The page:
Bacterial endophthalmitis is a vision-threatening complication of penetrating eye injury and intraocular surgery, notably cataract surgery, the most common ophthalmic procedure performed in older populations in the United States. Approximately, 3 out of 1000 patients develop bacterial endophthalmitis after cataract surgery. As the aged population in the US is expected to grow dramatically, the number of cataract surgeries performed will also increase significantly, resulting in a proportional increase in the incidence of endophthalmitis. The visual properties of the retina are highly sensitive to inflammation-caused damage therefore, a rapid detection and clearance of invading pathogens is critical in minimizing retinal damage. The recent discovery presented in the preliminary data revealed that the retina responds to the TLR2 agonist Pam3Cys by producing the mediators of innate immunity, and that intravitreal injection of Pam3Cys, prior to bacterial infection, completely prevented the development of Staphylococcus aureus (SA) endophthalmitis in C57BL/6 (B6) mice. This leads to the hypothesis that TLR2 plays a critical role in retinal innate immune response to S. aureus and that activation and signaling through TLR determines the disease outcome. The objective of this proposal is to elucidate the mechanisms by which TLR2 activation prevents the development of SA endophthalmitis.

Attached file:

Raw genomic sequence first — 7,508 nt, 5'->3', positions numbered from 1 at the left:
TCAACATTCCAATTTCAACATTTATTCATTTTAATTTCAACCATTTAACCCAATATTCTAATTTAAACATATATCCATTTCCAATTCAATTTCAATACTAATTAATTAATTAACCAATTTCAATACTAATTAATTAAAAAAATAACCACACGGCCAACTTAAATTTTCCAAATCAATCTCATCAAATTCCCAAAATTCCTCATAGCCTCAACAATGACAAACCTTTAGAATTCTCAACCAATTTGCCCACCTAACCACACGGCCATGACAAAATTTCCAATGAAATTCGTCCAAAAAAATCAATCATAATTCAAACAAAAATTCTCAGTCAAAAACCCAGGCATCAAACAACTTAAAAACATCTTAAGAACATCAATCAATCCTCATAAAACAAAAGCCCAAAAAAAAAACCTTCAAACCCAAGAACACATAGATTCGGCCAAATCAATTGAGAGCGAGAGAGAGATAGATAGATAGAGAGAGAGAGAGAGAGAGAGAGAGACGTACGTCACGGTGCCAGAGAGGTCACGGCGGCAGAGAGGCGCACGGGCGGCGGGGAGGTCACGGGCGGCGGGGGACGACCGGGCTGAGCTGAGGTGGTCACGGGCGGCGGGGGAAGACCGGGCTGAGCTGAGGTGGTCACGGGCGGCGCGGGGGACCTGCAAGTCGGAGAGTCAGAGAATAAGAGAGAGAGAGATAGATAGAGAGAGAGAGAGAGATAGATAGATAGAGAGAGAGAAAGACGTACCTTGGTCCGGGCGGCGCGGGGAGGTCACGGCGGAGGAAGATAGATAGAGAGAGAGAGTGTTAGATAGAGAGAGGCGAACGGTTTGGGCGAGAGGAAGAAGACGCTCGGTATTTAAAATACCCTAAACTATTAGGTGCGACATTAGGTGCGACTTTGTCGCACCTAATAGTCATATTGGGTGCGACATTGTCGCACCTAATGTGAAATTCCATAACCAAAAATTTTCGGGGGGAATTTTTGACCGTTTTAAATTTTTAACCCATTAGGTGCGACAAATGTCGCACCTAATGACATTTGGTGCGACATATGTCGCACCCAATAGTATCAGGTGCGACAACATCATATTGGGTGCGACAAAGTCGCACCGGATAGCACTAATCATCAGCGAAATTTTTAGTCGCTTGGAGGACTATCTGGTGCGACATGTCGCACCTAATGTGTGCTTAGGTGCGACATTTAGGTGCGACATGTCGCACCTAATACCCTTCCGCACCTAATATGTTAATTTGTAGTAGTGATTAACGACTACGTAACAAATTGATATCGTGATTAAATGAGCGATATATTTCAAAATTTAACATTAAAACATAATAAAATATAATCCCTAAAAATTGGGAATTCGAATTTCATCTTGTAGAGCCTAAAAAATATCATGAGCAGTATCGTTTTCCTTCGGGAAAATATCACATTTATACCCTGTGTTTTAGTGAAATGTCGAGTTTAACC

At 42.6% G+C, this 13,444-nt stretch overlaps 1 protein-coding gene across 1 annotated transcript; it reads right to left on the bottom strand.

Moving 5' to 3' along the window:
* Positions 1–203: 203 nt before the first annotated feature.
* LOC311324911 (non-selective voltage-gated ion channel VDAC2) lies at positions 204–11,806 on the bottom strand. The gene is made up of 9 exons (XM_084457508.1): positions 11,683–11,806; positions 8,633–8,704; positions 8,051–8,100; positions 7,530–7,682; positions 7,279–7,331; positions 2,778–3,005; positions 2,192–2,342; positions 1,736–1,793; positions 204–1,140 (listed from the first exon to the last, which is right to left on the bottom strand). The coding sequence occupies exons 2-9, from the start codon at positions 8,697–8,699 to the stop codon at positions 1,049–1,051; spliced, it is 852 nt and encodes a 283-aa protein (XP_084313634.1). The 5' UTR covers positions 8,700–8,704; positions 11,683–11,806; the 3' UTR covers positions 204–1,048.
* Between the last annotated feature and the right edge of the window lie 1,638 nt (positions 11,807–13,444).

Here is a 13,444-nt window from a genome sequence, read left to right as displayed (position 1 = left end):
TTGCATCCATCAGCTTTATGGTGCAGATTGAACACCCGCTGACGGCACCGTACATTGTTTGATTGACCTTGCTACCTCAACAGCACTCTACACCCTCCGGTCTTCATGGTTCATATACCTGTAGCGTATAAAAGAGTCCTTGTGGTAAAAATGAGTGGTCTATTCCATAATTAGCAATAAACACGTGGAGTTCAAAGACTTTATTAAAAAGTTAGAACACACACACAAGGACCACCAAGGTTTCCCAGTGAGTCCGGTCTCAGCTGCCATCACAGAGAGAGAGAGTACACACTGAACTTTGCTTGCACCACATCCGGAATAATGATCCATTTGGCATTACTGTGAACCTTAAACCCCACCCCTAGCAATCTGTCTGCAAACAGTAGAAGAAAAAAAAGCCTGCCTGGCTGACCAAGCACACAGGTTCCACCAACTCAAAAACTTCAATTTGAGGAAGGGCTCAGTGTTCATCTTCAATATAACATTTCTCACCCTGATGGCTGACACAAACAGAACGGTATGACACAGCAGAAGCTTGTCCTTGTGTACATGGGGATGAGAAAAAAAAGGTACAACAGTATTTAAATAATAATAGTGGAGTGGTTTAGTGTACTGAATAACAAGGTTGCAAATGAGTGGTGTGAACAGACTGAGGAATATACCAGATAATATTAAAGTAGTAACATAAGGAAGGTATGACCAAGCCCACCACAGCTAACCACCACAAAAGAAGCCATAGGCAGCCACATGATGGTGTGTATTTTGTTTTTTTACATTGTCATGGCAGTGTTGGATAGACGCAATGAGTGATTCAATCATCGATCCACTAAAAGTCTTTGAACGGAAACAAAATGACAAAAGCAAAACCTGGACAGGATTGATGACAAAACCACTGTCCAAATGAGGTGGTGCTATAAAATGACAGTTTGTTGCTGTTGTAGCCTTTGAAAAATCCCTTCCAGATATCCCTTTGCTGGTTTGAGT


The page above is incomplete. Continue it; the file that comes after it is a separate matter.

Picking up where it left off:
Three specific aims are proposed: 1) To determine the role of TLR2 in retinal innate response against SA, and how TLR2 signaling is modulated by Pam3Cys pretreatment. The innate response will be tested in normal, TLR2 ligand, and the SA challenged B6 mouse retinas and cultured retinal (microglia, astrocytes, Muller and RPE) cells by assessing TLR-mediated cell signaling and production of proinflammatory cytokines/chemokines, 2) To determine the mechanisms of TLR2 ligand-induced stimulation of protective retinal innate immunity. Activation of TLR2 prior to infection induces protective mechanisms mainly by down- regulating proinflammatory (Th1) cytokines and up-regulating antimicrobial peptides (AMPs) in the retina upon subsequent bacterial challenge. TLR2-/- and MyD88-/- mice will be used to determine whether these mechanisms are TLR2/MyD88 dependent, active against other bacteria, and are effective in a mouse model of intravitreal injection-associated SA endophthalmitis. 3) To determine the role of cathelicidin related antimicrobial peptide (CRAMP) in retinal innate responses during SA endophthalmitis. The TLR signaling pathways involved in CRAMP induction and mechanisms by which CRAMP modulates bacterial clearance and preservation of retinal integrity, will be tested using cultured retinal cells and CRAMP knockout (Cnlp-/-) mice. Completion of these aims should provide insight into the understanding of the retinal innate response to microbial pathogens, and may lead to the identification of new therapeutic targets for preventing surgery- associated endophthalmitis.
This study will use a mouse model of endophthalmitis and cultured retinal cells to study the mechanisms underlying the pathogenesis of bacterial endophthalmitis, a devastating complication that arises during ocular surgery. In light of an aging US population and increasing antibiotic-resistant bacterial infection, this study is of paramount importance and may lead to the development of new therapeutics to prevent and/or to treat ocular surgery-associated bacterial endophthalmitis.
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